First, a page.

2
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Input:

{ 1: [2,3], 2:[4], 3: [5,6], 4:[6] }

Expected output:

[[1, 2, 4, 6], [1, 3, 5], [1, 3, 6]]

My Code:

def parse(node, tree):
    result = []
    if node not in tree:
        return [[node]]
    else:
        res = []
        for next_node in tree[node]:
            res.extend(parse(next_node, tree))
        for r in res:
           result.append([node]+r)
        return result

I'm looking for a less-complex solution.

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3
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You can get rid of the variables result and res and shorten the code by changing it into a generator. If you really need to get a list in the end, wrap the call with list(parse(root, tree)).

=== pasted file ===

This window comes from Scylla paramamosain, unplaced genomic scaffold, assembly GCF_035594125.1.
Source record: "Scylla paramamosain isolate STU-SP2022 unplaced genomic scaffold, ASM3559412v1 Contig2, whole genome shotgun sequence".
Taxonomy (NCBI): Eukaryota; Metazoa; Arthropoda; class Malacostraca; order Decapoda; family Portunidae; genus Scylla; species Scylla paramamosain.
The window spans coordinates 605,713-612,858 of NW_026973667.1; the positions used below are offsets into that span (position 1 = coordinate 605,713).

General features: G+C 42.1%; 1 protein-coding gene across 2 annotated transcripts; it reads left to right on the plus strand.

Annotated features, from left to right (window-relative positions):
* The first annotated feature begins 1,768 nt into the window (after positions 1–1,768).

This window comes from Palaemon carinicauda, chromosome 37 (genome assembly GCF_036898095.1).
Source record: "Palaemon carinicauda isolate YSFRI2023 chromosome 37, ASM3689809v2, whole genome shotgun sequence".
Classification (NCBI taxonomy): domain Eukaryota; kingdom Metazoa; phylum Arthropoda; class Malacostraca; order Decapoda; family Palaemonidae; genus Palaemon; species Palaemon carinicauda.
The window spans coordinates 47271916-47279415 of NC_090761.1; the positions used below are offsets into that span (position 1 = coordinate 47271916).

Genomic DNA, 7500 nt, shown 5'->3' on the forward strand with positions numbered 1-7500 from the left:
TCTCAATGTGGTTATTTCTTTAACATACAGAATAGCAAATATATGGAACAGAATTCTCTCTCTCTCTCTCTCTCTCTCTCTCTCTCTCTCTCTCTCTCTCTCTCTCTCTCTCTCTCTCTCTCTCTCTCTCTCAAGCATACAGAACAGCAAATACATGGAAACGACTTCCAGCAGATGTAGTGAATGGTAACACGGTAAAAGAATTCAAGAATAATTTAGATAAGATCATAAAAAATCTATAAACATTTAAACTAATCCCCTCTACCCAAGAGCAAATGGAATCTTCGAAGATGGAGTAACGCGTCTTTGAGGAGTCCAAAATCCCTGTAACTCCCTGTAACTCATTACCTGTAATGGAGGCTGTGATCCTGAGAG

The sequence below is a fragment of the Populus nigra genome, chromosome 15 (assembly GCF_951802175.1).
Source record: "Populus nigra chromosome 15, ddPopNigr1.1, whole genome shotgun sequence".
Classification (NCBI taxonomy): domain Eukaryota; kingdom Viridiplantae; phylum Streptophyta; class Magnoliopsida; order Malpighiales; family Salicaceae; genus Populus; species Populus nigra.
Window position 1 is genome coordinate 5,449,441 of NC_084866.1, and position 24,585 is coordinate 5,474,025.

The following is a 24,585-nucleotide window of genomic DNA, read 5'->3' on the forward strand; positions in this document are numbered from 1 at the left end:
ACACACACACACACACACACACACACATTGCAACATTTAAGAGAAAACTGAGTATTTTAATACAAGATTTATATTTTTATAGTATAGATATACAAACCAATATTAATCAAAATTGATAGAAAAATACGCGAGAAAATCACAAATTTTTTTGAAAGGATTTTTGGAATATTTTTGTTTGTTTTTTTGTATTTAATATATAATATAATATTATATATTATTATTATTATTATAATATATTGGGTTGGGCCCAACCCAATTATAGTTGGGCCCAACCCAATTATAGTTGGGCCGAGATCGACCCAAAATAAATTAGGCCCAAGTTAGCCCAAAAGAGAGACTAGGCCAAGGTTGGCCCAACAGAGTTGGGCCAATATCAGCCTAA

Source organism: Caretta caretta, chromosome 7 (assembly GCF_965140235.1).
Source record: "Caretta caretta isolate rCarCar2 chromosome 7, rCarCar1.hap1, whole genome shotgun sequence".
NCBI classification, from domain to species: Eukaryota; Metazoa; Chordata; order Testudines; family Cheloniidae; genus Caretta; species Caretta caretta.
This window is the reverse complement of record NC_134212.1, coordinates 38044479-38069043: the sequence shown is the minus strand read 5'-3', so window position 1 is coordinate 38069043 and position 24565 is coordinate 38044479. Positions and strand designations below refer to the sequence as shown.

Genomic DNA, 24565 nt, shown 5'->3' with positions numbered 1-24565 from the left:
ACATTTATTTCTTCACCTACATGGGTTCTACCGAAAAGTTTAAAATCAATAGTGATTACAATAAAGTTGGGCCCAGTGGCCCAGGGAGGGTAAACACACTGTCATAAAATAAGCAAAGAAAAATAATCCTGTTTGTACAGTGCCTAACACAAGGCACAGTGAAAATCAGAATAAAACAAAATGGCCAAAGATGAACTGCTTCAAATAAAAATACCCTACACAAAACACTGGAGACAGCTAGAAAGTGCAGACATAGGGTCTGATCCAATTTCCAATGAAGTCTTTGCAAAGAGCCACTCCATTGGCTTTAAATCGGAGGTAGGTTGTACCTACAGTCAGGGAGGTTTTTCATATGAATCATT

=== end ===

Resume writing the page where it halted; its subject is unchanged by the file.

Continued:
def parse(node, tree):
    if node not in tree:
        yield [node]
    else:
        for next_node in tree[node]:
            for r in parse(next_node, tree):
                yield [node] + r
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0
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What exactly do you expect? The code is fairly concise and clear. It's complexity is also well. If anything, the list concatenation is what's taking the most time here. So I would just change it slightly to avoid that like this:

def parse(node, tree, depth=1):
    result = []
    if node not in tree:
        return [[node] * depth]
    else:
        res = []
        for next_node in tree[node]:
            res.extend(parse(next_node, tree, depth+1))
        for r in res:
           r[depth-1] = node
           result.append(r)
        return result

This way you automatically create the list of the correct length and avoid adding to a list over and over.

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